"The Double Jeopardy Clause forbids a second trial for the purpose of affording the prosecution another opportunity to supply evidence which it failed to muster in the first proceeding. This is central to the objective of the prohibition against successive trials. The Clause does not allow 'the State . . . to make repeated attempts to convict an individual for an alleged offense,' since '(t)he constitutional prohibition against "double jeopardy" was designed to protect an individual from being subjected to the hazards of trial and possible conviction more than once for an alleged offense.' Green v. United States, 355 U.S. 184, 187, 78 S.Ct. 221, 223, 2 L.Ed.2d 199 (1957); see Serfass v. United States, 420 U.S. 377, 387-388, 95 S.Ct. 1055, 1061-1062, 43 L.Ed.2d 265 (1975); United States v. Jorn, 400 U.S. 470, 479, 91 S.Ct. 547, 554, 27 L.Ed.2d 543 (1971)." 437 U.S. 1, 11, 98 S.Ct. 2141, 2147, 57 L.Ed.2d 1 (footnote omitted).


Unlike Bodey, Burks was not retried. But, Bodey was placed in jeopardy at his first trial and he was retried after the jury hung on evidence which he contends was insufficient. We believe this procedural difference between Burks and Bodey is an "arbitrary distinction" which should not be given significance. Here the government seeks two chances to present sufficient evidence of Bodey's sanity; Burks holds that the government must present sufficient evidence the first time to get a second chance. Bodey is entitled to a judgment of acquittal if the evidence at his first trial was insufficient.


The government contends that Burks should only be applied prospectively to convictions which were not final when it was announced. It cites Chevron Oil Co. v. Huson, 404 U.S. 97, 92 S.Ct. 349, 30 L.Ed.2d 296 (1971) and Weinberg v. Mitchell, 588 F.2d 275 (9th Cir. 1978). These two cases applied a test adapted from Linkletter v. Walker, 381 U.S. 618, 85 S.Ct. 1731, 14 L.Ed.2d 601 (1965). These cases were concerned with the applicability of new rules to parties who had relied on the old rules to their disadvantage. The Supreme Court specifically distinguished the Linkletter line of cases in a later double jeopardy decision. Robinson v. Neil, 409 U.S. 505, 93 S.Ct. 876, 35 L.Ed.2d 29 (1973). The Court explained that:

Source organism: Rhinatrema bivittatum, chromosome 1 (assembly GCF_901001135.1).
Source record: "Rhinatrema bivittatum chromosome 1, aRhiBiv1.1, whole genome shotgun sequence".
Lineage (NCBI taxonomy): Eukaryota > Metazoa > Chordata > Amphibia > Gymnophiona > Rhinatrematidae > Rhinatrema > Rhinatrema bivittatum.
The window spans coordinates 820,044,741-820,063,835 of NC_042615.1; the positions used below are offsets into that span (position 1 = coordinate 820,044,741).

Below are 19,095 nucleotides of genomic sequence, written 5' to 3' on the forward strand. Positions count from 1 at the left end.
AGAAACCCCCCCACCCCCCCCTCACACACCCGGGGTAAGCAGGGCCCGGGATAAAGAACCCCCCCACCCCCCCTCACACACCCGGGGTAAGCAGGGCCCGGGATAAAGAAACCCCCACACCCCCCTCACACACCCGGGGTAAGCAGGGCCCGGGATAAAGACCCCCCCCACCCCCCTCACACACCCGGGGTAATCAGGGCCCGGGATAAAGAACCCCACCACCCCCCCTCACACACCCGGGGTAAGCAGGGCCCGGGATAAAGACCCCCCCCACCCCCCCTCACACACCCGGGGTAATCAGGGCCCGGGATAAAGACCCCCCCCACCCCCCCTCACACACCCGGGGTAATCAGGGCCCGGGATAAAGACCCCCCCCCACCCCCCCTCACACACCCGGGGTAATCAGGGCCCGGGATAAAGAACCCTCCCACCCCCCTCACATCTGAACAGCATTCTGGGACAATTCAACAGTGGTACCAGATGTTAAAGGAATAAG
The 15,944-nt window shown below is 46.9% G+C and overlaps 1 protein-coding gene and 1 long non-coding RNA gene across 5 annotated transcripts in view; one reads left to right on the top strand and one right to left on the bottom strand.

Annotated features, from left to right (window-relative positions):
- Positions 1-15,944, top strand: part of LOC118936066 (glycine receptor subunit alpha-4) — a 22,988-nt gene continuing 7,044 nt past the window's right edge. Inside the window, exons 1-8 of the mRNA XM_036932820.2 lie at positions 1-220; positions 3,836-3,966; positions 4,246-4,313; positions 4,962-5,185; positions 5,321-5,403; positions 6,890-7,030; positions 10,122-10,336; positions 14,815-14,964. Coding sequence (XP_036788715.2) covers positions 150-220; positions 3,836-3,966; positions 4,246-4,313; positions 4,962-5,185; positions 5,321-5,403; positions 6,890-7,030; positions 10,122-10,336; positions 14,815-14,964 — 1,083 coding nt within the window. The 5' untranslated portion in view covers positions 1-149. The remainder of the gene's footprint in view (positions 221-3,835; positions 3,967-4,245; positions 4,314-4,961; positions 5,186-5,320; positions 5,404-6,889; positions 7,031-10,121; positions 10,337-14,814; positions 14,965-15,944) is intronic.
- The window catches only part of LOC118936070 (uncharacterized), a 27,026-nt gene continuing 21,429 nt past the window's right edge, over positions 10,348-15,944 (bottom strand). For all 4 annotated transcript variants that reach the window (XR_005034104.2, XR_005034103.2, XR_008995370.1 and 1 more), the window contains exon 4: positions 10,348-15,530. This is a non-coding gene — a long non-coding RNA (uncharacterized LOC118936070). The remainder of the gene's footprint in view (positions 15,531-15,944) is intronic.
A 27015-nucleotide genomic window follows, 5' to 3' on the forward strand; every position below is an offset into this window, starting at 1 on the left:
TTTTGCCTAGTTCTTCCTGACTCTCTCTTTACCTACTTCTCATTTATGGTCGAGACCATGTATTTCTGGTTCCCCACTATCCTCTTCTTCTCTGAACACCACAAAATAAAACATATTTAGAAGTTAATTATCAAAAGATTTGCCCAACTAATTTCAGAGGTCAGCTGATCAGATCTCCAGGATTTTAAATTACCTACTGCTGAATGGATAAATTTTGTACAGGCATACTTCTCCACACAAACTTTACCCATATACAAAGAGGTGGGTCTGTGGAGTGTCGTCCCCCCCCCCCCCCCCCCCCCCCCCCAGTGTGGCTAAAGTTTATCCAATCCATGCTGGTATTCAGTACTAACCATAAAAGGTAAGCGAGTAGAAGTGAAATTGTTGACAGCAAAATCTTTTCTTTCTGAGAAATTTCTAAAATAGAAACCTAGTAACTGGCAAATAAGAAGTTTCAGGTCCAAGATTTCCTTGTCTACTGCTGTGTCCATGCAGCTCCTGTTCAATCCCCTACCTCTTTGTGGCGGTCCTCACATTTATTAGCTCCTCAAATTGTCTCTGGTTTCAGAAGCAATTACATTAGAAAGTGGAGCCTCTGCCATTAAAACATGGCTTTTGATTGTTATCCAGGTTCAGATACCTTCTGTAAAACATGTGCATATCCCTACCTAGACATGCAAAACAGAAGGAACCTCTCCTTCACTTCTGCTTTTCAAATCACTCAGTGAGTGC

"The guarantee against double jeopardy is significantly different from procedural guarantees held in the Linkletter line of cases to have prospective effect only. While this guarantee, like the others, is a constitutional right of the criminal defendant, its practical result is to prevent a trial from taking place at all, rather than to prescribe the procedural rules that govern the conduct of a trial." 409 U.S. 505, 509, 93 S.Ct. 876, 878, 35 L.Ed.2d 29.


In our view, the Burks rule should be applied retroactively.


Bodey contends that the government's evidence at the first trial did not meet its burden of proof and that his motion for a judgment of acquittal at the first trial was improperly denied.


It is undisputed that Bodey appreciated the wrongfulness of his conduct. The issue is whether the government, at the first trial, proved that Bodey had "substantial capacity . . . to conform his conduct to the requirements of law." Wade v. United States, 426 F.2d 64, 71 (9th Cir. 1970) (en banc).


A clinical psychologist, Dr. Berberich, and a psychiatrist, Dr. Liebert, two defense witnesses, testified that Bodey could not conform his conduct to the law on August 8, the day of the robbery.


Dr. Berberich saw Bodey four times after August 25. He spent five hours with Bodey and administered an extensive series of standardized tests. Dr. Berberich described these tests and examinations in detail and he concluded that Bodey was "psychotically depressed" and "self-destructive". He thought the bank robbery was a "suicidal act" which was the culmination of Bodey's "psychotic depression".


Dr. Liebert saw Bodey shortly after the robbery and on one other occasion. He also considered Bodey's psychiatric history and Dr. Berberich's report. He diagnosed Bodey's condition on the day of the robbery as a "psychotic depressive reaction". Dr. Liebert gave a detailed explanation of his opinion and described Bodey's condition as a suicidal depression which was present long before the robbery.